In as light and friendly a manner as possible, I ask: "Most of you seem to know each other - are there any willing talkers in the group? Debaters? Folks who like to argue?" This always elicits a few smiles, but it also causes a number of attendees to look toward a few certain people. In a group of, say, 20 to 25, this usually spotlights two or three people. These are always my best prospects; often I'm safe in asking one of them directly, but just as often one or more will volunteer at this point. This process also has proven reliable for identifying the strongest informal leaders in the group.
Some of the "loudest" nonverbal signals coming from an audience occur when you are - or perhaps should be winding down toward completion. These signals become evident when enough listeners are starting to feel you're belaboring your topic and speaking at too great a length. These signals will be glaringly evident if you were expected to conclude by a certain time but are crowding or surpassing that time. Without looking at the clock you can tell when it's time to vacate the podium.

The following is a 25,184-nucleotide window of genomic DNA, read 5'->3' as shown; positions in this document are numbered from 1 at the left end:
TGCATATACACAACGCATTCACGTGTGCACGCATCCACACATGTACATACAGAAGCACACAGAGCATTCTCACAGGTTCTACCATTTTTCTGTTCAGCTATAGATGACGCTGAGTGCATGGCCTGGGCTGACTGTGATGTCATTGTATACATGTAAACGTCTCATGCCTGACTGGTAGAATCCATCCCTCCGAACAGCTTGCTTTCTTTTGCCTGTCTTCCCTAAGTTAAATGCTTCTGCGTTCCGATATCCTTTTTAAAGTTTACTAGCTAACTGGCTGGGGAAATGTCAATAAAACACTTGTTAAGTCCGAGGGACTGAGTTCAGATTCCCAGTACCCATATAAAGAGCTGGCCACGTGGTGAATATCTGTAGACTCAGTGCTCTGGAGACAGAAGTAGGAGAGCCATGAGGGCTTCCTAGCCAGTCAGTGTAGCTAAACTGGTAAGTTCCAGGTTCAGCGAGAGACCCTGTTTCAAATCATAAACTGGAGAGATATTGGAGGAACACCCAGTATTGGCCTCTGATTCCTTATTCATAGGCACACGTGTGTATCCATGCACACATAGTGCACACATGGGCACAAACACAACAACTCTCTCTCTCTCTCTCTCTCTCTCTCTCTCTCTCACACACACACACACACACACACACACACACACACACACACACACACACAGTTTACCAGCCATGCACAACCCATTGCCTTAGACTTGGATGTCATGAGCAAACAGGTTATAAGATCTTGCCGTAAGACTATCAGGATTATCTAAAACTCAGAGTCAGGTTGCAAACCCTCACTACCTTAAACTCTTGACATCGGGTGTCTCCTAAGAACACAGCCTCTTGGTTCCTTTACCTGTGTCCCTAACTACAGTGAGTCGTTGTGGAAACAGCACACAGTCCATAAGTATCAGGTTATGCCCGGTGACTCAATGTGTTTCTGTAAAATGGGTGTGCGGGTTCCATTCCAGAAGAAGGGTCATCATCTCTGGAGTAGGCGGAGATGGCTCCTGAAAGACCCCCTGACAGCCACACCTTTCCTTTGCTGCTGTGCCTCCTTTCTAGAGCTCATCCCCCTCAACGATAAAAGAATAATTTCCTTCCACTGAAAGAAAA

As we all know, the cardinal sin of public speaking is long-windedness, carrying on beyond the allotted time or belaboring the topic. The effective presentation is concise, using few excess words, wasting no time: Be brief be sincere and be seated. As someone so aptly put it, "If the speaker won't boil it down, the audience must sweat it out."
Signs of "We've had enough!" include yawns, glances at the time, folded arms and the not-too-subtle act of putting away pens, closing notebooks and overall squirming in seats. You can't afford to ignore the "fidget factor" or people will just stand up and leave. The mind can absorb only what the seat can endure.
Learning to read and respond to the simplest of nonverbal signs and signals will always help you deliver a stronger, more effective presentation.